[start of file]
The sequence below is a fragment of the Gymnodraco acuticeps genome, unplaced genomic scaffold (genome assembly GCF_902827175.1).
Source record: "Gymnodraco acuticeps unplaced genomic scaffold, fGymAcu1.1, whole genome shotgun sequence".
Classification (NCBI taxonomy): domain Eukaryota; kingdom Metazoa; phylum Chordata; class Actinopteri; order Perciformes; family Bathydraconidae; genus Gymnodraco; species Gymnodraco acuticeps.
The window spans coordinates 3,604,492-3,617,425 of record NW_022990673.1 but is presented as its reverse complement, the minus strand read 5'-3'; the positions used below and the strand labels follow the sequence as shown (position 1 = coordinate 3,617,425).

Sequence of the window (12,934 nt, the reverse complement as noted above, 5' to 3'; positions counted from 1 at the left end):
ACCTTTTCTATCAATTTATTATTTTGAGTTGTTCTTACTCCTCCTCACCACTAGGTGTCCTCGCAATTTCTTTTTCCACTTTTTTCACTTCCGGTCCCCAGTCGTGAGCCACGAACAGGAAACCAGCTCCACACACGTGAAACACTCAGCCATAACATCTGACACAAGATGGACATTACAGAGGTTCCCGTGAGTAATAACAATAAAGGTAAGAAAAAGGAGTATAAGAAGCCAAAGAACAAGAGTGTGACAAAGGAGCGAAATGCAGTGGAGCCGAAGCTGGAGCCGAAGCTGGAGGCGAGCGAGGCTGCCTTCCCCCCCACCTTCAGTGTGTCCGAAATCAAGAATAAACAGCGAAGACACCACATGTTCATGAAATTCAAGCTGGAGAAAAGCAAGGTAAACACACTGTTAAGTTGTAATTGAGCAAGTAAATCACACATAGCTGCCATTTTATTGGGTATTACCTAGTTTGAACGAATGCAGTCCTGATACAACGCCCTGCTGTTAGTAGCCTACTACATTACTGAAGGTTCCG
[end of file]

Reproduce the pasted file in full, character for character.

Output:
The sequence below is a fragment of the Gymnodraco acuticeps genome, unplaced genomic scaffold (genome assembly GCF_902827175.1).
Source record: "Gymnodraco acuticeps unplaced genomic scaffold, fGymAcu1.1, whole genome shotgun sequence".
Classification (NCBI taxonomy): domain Eukaryota; kingdom Metazoa; phylum Chordata; class Actinopteri; order Perciformes; family Bathydraconidae; genus Gymnodraco; species Gymnodraco acuticeps.
The window spans coordinates 3,604,492-3,617,425 of record NW_022990673.1 but is presented as its reverse complement, the minus strand read 5'-3'; the positions used below and the strand labels follow the sequence as shown (position 1 = coordinate 3,617,425).

Sequence of the window (12,934 nt, the reverse complement as noted above, 5' to 3'; positions counted from 1 at the left end):
ACCTTTTCTATCAATTTATTATTTTGAGTTGTTCTTACTCCTCCTCACCACTAGGTGTCCTCGCAATTTCTTTTTCCACTTTTTTCACTTCCGGTCCCCAGTCGTGAGCCACGAACAGGAAACCAGCTCCACACACGTGAAACACTCAGCCATAACATCTGACACAAGATGGACATTACAGAGGTTCCCGTGAGTAATAACAATAAAGGTAAGAAAAAGGAGTATAAGAAGCCAAAGAACAAGAGTGTGACAAAGGAGCGAAATGCAGTGGAGCCGAAGCTGGAGCCGAAGCTGGAGGCGAGCGAGGCTGCCTTCCCCCCCACCTTCAGTGTGTCCGAAATCAAGAATAAACAGCGAAGACACCACATGTTCATGAAATTCAAGCTGGAGAAAAGCAAGGTAAACACACTGTTAAGTTGTAATTGAGCAAGTAAATCACACATAGCTGCCATTTTATTGGGTATTACCTAGTTTGAACGAATGCAGTCCTGATACAACGCCCTGCTGTTAGTAGCCTACTACATTACTGAAGGTTCCG